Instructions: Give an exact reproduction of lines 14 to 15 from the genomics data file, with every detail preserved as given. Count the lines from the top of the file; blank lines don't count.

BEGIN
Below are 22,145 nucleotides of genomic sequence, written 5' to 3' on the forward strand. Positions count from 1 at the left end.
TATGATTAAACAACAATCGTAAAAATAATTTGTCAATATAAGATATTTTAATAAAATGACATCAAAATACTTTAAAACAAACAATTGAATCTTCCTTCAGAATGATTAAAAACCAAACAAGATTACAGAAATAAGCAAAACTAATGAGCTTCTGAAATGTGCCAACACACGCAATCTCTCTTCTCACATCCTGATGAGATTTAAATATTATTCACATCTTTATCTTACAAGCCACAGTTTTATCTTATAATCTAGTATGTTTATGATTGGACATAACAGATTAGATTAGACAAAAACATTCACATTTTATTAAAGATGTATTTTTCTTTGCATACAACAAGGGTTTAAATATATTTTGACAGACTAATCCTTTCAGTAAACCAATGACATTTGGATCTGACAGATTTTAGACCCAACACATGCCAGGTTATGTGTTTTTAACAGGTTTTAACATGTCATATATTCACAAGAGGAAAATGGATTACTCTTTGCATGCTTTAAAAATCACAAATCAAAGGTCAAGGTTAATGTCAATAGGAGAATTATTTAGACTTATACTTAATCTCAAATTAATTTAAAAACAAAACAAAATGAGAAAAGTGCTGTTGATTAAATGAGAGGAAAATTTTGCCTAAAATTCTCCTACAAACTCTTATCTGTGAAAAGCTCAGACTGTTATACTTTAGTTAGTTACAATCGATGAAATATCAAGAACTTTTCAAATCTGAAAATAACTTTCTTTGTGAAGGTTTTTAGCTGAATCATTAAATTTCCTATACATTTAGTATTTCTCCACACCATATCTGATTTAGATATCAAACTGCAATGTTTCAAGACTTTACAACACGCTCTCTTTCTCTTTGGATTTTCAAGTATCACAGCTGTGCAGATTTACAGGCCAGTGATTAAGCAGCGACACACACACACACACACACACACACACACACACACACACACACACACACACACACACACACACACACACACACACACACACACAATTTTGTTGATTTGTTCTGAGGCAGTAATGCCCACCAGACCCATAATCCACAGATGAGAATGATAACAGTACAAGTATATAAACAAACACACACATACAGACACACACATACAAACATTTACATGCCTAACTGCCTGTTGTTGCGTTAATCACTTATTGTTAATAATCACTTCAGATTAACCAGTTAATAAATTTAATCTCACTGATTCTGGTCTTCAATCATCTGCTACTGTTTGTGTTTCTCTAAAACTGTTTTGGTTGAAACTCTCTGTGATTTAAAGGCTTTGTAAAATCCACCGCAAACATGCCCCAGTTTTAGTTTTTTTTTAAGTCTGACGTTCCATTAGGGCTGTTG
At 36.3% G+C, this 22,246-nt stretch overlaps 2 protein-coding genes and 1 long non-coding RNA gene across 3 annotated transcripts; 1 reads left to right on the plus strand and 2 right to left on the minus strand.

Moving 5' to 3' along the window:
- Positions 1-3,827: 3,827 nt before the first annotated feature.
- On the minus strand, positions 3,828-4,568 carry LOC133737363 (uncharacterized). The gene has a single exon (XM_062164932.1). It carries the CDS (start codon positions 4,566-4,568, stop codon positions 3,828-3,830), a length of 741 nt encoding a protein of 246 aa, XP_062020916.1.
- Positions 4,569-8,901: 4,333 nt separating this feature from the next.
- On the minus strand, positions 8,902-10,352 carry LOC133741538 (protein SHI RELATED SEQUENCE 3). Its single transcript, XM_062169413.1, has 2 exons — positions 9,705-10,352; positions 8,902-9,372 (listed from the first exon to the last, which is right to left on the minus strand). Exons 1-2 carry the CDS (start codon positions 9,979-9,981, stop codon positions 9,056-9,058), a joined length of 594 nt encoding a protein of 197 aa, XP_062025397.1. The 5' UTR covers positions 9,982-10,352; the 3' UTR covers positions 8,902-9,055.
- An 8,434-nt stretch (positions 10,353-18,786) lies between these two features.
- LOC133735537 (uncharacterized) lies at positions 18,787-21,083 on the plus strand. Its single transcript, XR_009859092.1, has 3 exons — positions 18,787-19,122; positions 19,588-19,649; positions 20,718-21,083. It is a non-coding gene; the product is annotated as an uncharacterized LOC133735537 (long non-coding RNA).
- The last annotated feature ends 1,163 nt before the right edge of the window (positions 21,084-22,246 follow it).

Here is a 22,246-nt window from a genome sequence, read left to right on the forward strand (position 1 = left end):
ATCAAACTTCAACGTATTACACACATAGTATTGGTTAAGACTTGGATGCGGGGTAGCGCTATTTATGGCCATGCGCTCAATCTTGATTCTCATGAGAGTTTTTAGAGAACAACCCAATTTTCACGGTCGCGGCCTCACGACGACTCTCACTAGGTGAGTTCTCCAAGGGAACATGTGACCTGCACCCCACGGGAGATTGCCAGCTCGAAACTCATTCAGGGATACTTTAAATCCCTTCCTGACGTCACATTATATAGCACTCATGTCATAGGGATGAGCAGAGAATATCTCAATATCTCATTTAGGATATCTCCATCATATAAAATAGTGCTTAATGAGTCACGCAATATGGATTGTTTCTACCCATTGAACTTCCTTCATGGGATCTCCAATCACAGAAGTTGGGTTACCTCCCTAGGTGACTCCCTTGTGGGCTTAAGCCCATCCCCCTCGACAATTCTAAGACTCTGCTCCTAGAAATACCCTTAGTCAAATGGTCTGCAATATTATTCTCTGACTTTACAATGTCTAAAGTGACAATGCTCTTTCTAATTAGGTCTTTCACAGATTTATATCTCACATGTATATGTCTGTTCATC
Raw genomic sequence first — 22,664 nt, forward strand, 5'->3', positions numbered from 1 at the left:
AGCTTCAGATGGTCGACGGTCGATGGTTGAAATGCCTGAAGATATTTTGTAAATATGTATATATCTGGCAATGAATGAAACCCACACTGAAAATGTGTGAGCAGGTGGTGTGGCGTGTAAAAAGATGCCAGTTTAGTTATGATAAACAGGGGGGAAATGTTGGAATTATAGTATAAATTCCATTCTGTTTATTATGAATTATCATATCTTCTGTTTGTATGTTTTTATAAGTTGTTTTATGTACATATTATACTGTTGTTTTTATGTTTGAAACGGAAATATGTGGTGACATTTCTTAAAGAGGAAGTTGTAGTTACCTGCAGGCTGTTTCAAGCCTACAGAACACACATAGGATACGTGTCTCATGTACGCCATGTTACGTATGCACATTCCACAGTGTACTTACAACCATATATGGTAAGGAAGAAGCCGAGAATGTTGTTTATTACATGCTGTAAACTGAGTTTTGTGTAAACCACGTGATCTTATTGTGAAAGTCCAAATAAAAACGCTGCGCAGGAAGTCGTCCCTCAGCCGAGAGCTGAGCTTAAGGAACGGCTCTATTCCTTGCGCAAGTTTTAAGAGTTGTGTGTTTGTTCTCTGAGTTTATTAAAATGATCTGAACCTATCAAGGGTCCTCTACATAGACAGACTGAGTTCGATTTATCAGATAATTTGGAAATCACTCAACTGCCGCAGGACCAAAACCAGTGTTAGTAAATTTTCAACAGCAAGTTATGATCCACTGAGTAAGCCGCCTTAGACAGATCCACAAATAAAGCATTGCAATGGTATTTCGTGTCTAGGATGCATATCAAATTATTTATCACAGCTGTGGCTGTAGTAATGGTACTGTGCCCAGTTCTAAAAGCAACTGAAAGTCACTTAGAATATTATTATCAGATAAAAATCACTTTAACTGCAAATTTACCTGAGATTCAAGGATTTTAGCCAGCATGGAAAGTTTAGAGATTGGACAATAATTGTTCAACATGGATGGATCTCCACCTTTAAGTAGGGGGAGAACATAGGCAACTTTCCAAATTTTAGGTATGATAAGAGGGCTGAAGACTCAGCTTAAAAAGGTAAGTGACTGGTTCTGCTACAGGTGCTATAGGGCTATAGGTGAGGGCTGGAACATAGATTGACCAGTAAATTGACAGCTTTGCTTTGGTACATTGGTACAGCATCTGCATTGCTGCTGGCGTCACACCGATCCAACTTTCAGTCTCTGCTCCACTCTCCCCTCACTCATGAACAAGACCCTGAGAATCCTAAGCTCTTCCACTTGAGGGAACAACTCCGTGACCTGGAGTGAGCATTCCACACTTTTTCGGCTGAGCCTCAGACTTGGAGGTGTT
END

Raw genomic sequence first — 22,664 nt, forward strand, 5'->3', positions numbered from 1 at the left:
AGCTTCAGATGGTCGACGGTCGATGGTTGAAATGCCTGAAGATATTTTGTAAATATGTATATATCTGGCAATGAATGAAACCCACACTGAAAATGTGTGAGCAGGTGGTGTGGCGTGTAAAAAGATGCCAGTTTAGTTATGATAAACAGGGGGGAAATGTTGGAATTATAGTATAAATTCCATTCTGTTTATTATGAATTATCATATCTTCTGTTTGTATGTTTTTATAAGTTGTTTTATGTACATATTATACTGTTGTTTTTATGTTTGAAACGGAAATATGTGGTGACATTTCTTAAAGAGGAAGTTGTAGTTACCTGCAGGCTGTTTCAAGCCTACAGAACACACATAGGATACGTGTCTCATGTACGCCATGTTACGTATGCACATTCCACAGTGTACTTACAACCATATATGGTAAGGAAGAAGCCGAGAATGTTGTTTATTACATGCTGTAAACTGAGTTTTGTGTAAACCACGTGATCTTATTGTGAAAGTCCAAATAAAAACGCTGCGCAGGAAGTCGTCCCTCAGCCGAGAGCTGAGCTTAAGGAACGGCTCTATTCCTTGCGCAAGTTTTAAGAGTTGTGTGTTTGTTCTCTGAGTTTATTAAAATGATCTGAACCTATCAAGGGTCCTCTACATAGACAGACTGAGTTCGATTTATCAGATAATTTGGAAATCACTCAACTGCCGCAGGACCAAAACCAGTGTTAGTAAATTTTCAACAGCAAGTTATGATCCACTGAGTAAGCCGCCTTAGACAGATCCACAAATAAAGCATTGCAATGGTATTTCGTGTCTAGGATGCATATCAAATTATTTATCACAGCTGTGGCTGTAGTAATGGTACTGTGCCCAGTTCTAAAAGCAACTGAAAGTCACTTAGAATATTATTATCAGATAAAAATCACTTTAACTGCAAATTTACCTGAGATTCAAGGATTTTAGCCAGCATGGAAAGTTTAGAGATTGGACAATAATTGTTCAACATGGATGGATCTCCACCTTTAAGTAGGGGGAGAACATAGGCAACTTTCCAAATTTTAGGTATGATAAGAGGGCTGAAGACTCAGCTTAAAAAGGTAAGTGACTGGTTCTGCTACAGGTGCTATAGGGCTATAGGTGAGGGCTGGAACATAGATTGACCAGTAAATTGACAGCTTTGCTTTGGTACATTGGTACAGCATCTGCATTGCTGCTGGCGTCACACCGATCCAACTTTCAGTCTCTGCTCCACTCTCCCCTCACTCATGAACAAGACCCTGAGAATCCTAAGCTCTTCCACTTGAGGGAACAACTCCGTGACCTGGAGTGAGCATTCCACACTTTTTCGGCTGAGCCTCAGACTTGGAGGTGTT